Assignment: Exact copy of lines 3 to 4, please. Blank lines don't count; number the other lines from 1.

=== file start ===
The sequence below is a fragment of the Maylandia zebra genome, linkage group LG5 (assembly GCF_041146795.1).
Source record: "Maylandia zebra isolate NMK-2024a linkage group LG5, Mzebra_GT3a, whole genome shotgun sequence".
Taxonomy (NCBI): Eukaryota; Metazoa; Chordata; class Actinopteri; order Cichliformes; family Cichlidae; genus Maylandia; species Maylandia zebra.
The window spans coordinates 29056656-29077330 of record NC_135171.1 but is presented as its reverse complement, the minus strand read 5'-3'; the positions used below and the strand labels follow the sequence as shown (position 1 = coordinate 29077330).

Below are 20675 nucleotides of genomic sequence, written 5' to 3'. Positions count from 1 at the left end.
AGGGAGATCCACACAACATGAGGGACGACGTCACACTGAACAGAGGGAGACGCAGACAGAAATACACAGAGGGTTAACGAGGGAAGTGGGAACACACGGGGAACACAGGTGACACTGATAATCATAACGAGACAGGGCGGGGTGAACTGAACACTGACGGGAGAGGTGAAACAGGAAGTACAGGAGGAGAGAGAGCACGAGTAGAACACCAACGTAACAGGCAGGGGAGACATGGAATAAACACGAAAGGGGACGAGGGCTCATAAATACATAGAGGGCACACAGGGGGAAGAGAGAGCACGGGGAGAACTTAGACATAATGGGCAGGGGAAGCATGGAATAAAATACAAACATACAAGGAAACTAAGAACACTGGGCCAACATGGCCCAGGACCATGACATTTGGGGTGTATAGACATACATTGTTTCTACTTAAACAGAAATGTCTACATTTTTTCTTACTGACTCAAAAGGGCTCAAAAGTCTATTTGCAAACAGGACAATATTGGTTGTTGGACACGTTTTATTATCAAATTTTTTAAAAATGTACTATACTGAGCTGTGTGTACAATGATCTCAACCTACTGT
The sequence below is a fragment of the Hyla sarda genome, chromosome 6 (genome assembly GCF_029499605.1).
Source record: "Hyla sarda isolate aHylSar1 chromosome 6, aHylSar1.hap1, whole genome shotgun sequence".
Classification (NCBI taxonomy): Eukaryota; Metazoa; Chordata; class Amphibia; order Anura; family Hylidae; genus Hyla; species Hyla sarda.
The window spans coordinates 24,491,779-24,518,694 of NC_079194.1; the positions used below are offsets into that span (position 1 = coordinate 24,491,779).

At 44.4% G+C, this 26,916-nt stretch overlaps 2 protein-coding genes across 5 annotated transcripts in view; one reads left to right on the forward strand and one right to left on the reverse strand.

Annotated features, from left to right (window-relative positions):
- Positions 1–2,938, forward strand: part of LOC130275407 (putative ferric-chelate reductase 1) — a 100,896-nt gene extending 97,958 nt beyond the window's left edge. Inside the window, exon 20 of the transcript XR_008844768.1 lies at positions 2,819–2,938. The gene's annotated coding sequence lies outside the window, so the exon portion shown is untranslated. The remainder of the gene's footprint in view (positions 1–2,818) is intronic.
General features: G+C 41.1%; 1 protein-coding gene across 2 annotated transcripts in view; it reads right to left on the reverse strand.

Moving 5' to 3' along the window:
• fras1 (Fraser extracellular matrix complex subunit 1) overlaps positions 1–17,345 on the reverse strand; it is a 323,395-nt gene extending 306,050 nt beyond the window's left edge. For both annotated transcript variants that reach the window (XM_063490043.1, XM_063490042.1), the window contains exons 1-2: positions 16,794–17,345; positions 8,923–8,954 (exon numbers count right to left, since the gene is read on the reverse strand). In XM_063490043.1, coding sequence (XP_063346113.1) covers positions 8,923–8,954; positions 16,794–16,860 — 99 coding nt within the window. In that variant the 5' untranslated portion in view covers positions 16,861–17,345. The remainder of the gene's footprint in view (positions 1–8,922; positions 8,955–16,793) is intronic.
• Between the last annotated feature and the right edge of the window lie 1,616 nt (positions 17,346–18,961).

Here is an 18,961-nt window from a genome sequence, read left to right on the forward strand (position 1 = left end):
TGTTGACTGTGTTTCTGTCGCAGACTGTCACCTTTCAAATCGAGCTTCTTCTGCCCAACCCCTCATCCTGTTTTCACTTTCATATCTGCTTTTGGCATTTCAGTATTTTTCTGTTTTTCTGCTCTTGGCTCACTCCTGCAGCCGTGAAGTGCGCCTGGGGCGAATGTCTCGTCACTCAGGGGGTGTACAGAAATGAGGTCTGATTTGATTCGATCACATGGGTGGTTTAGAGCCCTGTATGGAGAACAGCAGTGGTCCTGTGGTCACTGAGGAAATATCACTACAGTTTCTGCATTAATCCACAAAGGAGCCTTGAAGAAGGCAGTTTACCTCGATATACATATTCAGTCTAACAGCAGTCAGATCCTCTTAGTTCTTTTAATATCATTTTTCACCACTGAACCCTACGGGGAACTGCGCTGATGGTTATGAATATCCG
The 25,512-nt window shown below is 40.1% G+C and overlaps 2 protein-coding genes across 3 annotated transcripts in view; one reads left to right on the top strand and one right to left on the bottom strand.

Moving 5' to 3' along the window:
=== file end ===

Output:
Taxonomy (NCBI): Eukaryota; Metazoa; Chordata; class Actinopteri; order Cichliformes; family Cichlidae; genus Maylandia; species Maylandia zebra.
The window spans coordinates 29056656-29077330 of record NC_135171.1 but is presented as its reverse complement, the minus strand read 5'-3'; the positions used below and the strand labels follow the sequence as shown (position 1 = coordinate 29077330).